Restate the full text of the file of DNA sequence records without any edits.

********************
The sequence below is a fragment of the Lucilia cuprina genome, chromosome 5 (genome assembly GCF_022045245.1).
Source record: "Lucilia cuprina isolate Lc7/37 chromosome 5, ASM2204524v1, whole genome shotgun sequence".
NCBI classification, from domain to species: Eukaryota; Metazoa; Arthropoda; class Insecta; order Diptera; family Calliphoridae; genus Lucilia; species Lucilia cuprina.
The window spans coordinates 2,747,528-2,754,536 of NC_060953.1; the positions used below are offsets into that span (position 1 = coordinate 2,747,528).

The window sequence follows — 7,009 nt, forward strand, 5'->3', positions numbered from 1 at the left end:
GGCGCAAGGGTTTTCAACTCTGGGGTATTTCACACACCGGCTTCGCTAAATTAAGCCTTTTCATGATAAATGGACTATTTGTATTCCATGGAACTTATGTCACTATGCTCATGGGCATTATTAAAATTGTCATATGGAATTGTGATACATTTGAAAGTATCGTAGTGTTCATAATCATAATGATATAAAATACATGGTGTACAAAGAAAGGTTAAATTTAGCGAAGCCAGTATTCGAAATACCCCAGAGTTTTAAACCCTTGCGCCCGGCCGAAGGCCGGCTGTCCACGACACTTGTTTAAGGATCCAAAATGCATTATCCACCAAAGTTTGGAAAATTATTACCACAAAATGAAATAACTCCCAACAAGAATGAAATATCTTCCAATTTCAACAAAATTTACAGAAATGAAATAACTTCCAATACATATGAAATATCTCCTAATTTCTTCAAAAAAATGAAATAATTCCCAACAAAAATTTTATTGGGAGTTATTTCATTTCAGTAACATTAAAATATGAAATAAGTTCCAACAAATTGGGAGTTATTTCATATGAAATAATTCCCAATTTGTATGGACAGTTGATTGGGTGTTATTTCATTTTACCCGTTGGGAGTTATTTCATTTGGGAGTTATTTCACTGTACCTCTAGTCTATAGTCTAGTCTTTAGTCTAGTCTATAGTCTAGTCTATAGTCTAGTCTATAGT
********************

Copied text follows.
The sequence below is a fragment of the Lucilia cuprina genome, chromosome 5 (genome assembly GCF_022045245.1).
Source record: "Lucilia cuprina isolate Lc7/37 chromosome 5, ASM2204524v1, whole genome shotgun sequence".
NCBI classification, from domain to species: Eukaryota; Metazoa; Arthropoda; class Insecta; order Diptera; family Calliphoridae; genus Lucilia; species Lucilia cuprina.
The window spans coordinates 2,747,528-2,754,536 of NC_060953.1; the positions used below are offsets into that span (position 1 = coordinate 2,747,528).

The window sequence follows — 7,009 nt, forward strand, 5'->3', positions numbered from 1 at the left end:
GGCGCAAGGGTTTTCAACTCTGGGGTATTTCACACACCGGCTTCGCTAAATTAAGCCTTTTCATGATAAATGGACTATTTGTATTCCATGGAACTTATGTCACTATGCTCATGGGCATTATTAAAATTGTCATATGGAATTGTGATACATTTGAAAGTATCGTAGTGTTCATAATCATAATGATATAAAATACATGGTGTACAAAGAAAGGTTAAATTTAGCGAAGCCAGTATTCGAAATACCCCAGAGTTTTAAACCCTTGCGCCCGGCCGAAGGCCGGCTGTCCACGACACTTGTTTAAGGATCCAAAATGCATTATCCACCAAAGTTTGGAAAATTATTACCACAAAATGAAATAACTCCCAACAAGAATGAAATATCTTCCAATTTCAACAAAATTTACAGAAATGAAATAACTTCCAATACATATGAAATATCTCCTAATTTCTTCAAAAAAATGAAATAATTCCCAACAAAAATTTTATTGGGAGTTATTTCATTTCAGTAACATTAAAATATGAAATAAGTTCCAACAAATTGGGAGTTATTTCATATGAAATAATTCCCAATTTGTATGGACAGTTGATTGGGTGTTATTTCATTTTACCCGTTGGGAGTTATTTCATTTGGGAGTTATTTCACTGTACCTCTAGTCTATAGTCTAGTCTTTAGTCTAGTCTATAGTCTAGTCTATAGTCTAGTCTATAGT